12 Replies to “1955-56 Dodge La Femme: I Am Marketing, Hear Me Roar”

  1. Avatardejal

    I think in the case of the Honda, the dog-friendly version came with a extendable ramp for the dog to climb, a cushion and a cloth dog-house/cave .

    Which if your dog couldn’t/wouldn’t climb on the ramp or was miserable because the dog couldn’t see you was a very large waste of money. About a grand.

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  2. AvatarRycakes

    I really love those historical “women’s” cars. Even the modern SEAT Mii concept is pretty neat, it does have 3 pedals! While I’m not sure I’d ever buy into it just because I’m a woman, I’m nervous to hear automotive micro marketing could be over. The idea on focusing only on making cars more cost effective, efficient, and with better build quality means less variety and more automotive corporation collaborations. Could you imagine the Honda Accord, Toyota Camry, and Ford Taurus all looking the same with the same powertrain options? I’m sure they’d cost less and be more reliable, but so Boring! And, God forbid, could you imagine the Mustang and Camaro sharing platforms? Oh, hell no!

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  3. Avatarstingray65

    I think the old Bunkie Knudsen saying about being able to sell old people a young person’s car, but not being able to see a young person an old person’s car can also work here. You can sell a woman a man’s car, but you can’t sell a man a woman’s car – unless perhaps that recent Gillette ad was more influential than anyone dreamed.

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  4. AvatarGeorge Denzinger

    The domestic manufacturers were hitting it out of the park in terms of styling in 1955-56. At least the big three, one could argue that the Independents were near their zenith for styling also, but in their own way. I wonder if, back in the day, had a man daily driven one of these things, what would be said of him? I’ve only ever seen 1950’s cars as either old cars or highly restored cars, never as contemporary cars, but a fair amount of them seemed to have some pink on them. Would this guy end up with a “reputation”?

    I also know a number of hetero women who don’t like pink on anything but baby clothes, did this really appeal to all women back then? I think the sales numbers prove otherwise. To riff off of stingray, you can sell a woman a man’s car, but it appears you can’t sell a woman a woman’s car, either. Look at that pic of the woman in the 1958 Impala Martinique photo. She looks thrilled.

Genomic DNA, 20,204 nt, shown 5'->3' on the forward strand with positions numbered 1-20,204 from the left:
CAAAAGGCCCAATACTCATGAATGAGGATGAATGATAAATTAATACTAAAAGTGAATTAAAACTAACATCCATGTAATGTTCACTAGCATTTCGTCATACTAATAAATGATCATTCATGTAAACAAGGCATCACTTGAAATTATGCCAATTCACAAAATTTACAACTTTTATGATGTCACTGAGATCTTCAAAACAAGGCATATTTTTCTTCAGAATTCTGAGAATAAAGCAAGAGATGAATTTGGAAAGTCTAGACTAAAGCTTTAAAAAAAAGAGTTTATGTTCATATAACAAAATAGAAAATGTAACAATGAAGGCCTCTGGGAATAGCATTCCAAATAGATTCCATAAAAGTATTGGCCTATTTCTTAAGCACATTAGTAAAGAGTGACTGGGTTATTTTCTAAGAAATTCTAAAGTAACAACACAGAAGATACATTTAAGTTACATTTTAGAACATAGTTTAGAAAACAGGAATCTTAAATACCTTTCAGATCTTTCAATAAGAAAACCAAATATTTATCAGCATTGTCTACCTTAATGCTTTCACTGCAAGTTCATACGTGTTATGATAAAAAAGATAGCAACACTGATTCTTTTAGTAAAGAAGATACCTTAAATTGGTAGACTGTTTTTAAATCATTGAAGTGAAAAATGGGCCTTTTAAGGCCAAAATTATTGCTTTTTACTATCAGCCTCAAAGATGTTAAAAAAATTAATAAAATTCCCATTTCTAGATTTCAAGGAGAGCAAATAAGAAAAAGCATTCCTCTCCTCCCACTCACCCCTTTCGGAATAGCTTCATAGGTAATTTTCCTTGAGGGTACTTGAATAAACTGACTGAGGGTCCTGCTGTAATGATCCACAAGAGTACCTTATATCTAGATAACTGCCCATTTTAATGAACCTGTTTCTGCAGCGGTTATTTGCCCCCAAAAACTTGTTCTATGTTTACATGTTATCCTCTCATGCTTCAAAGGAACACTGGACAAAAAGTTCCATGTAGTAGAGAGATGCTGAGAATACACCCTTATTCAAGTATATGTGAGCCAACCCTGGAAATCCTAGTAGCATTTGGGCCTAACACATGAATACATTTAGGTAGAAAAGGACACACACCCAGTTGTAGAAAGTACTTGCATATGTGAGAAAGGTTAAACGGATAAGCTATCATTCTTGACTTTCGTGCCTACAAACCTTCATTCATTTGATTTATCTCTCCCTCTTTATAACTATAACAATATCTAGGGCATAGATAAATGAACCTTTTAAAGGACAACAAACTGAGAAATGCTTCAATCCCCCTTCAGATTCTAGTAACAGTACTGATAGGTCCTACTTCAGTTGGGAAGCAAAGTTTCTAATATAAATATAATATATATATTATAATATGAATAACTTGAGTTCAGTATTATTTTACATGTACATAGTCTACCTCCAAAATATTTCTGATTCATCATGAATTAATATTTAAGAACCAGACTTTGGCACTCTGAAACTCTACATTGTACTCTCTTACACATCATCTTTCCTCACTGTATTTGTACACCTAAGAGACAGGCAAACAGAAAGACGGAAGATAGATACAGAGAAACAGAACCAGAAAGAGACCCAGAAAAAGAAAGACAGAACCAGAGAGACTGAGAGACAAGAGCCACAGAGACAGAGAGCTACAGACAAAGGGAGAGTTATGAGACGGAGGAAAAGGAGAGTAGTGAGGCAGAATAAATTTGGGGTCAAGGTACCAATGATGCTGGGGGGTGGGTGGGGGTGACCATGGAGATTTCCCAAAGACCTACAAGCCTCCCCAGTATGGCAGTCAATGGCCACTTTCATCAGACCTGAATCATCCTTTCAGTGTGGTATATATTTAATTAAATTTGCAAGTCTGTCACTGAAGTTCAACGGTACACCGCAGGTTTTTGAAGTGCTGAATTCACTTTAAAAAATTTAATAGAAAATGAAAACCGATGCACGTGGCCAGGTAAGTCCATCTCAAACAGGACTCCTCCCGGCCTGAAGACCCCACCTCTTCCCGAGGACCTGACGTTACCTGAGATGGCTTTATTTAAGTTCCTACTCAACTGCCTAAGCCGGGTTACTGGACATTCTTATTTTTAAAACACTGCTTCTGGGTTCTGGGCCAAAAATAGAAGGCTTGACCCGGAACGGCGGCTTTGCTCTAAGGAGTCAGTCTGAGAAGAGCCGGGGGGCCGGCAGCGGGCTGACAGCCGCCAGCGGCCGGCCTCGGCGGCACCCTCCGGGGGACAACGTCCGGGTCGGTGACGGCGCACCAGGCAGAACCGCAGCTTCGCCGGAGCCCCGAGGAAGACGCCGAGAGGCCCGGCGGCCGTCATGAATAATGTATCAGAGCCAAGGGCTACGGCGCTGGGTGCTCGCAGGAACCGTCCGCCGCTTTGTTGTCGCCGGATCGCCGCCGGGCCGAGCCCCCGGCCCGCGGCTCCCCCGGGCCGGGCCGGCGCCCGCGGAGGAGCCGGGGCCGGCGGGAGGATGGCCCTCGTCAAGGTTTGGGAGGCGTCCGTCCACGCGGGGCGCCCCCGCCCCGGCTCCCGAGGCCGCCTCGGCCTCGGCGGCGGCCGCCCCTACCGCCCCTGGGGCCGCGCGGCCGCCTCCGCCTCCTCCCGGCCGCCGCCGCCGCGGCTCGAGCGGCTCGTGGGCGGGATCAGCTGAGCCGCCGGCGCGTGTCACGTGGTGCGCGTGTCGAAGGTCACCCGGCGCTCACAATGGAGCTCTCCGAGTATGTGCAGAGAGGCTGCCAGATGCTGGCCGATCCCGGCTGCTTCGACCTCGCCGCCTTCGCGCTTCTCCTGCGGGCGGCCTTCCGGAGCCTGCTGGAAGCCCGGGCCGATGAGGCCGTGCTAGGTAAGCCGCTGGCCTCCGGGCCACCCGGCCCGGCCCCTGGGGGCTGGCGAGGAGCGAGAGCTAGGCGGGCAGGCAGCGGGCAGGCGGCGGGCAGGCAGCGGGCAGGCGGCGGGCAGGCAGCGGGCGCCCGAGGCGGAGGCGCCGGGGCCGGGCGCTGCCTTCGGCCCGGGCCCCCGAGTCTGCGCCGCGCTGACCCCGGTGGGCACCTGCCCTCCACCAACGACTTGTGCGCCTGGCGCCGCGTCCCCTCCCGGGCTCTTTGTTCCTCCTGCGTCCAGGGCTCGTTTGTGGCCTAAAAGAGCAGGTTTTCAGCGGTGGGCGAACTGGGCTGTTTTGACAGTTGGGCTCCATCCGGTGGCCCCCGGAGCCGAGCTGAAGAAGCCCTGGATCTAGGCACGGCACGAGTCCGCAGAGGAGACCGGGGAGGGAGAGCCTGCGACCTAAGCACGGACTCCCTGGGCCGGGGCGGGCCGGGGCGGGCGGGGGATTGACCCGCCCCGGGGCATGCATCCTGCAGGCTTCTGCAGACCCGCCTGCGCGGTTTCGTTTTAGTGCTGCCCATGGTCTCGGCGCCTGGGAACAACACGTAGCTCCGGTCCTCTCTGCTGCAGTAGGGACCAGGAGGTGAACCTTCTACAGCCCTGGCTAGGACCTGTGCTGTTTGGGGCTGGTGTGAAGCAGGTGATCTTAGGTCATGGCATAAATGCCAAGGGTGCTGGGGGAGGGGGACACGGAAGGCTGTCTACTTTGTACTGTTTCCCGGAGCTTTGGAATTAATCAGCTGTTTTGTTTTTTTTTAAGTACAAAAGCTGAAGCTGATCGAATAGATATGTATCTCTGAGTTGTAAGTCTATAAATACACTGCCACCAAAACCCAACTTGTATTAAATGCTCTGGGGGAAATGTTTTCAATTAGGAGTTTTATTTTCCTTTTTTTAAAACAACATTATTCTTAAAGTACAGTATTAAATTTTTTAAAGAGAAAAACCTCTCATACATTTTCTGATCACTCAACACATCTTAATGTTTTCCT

Maybe she wanted a lipstick red Impy… Ooops! How about a fire engine red Impy? That’s better…

    Which brings me around to the Lipstick red themed Lincolns of the 1970’s. I don’t recall any overt “women-only’ advertising on those, but could it have been? Anybody have any ideas?

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    • AvatarRycakes

      George, I believe it was only the 1940’s when pink and blue were assigned our modern day feminine/masculine designations. Curiouser still, prior to that, the color roles were reversed, boys-pink & girls-blue. So, with Pink representing a masculine tone just 15 years prior, I do think it was a weird marketing idea, and (as you mentioned) reported sales indicate that it did not appeal to all women. I wonder if there were gentlemen aged 40’s+ who bought the pink car under the impression (or “outdated” ideals) that the color was excessively masculine?

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    • AvatarCarmine

      The thing was the pink was huge in the mid 50’s on everything, home appliances, bathroom fixtures, pink or some sort of salmon was available as a color choice on most if not non feminine marketed cars and all of those pink choices couldn’t have been made by women only. It was a really trendy color for a short time

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  5. AvatarJohn C.

    It is interesting the shift in brand from the Chrysler concept to the Dodge brand. That may show that the intended buyer was actually the husband for his wife. As in if I get her that silly La Fem package, she won’t squawk about it being just a Dodge. Think the company may have underestimated the level of brand sensitivity from women themselves. As in today with the prices Audi charges on the heavily female Audi Q3 CUV despite being on the old VW Golf platform. Way more than the similar male oriented outgoing old platform Jetta.

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  6. AvatarMary Leo

    This is a beautifully written article. You can tell the author puts his heart into the subject. Keep up the good work, Tony!

    Reply

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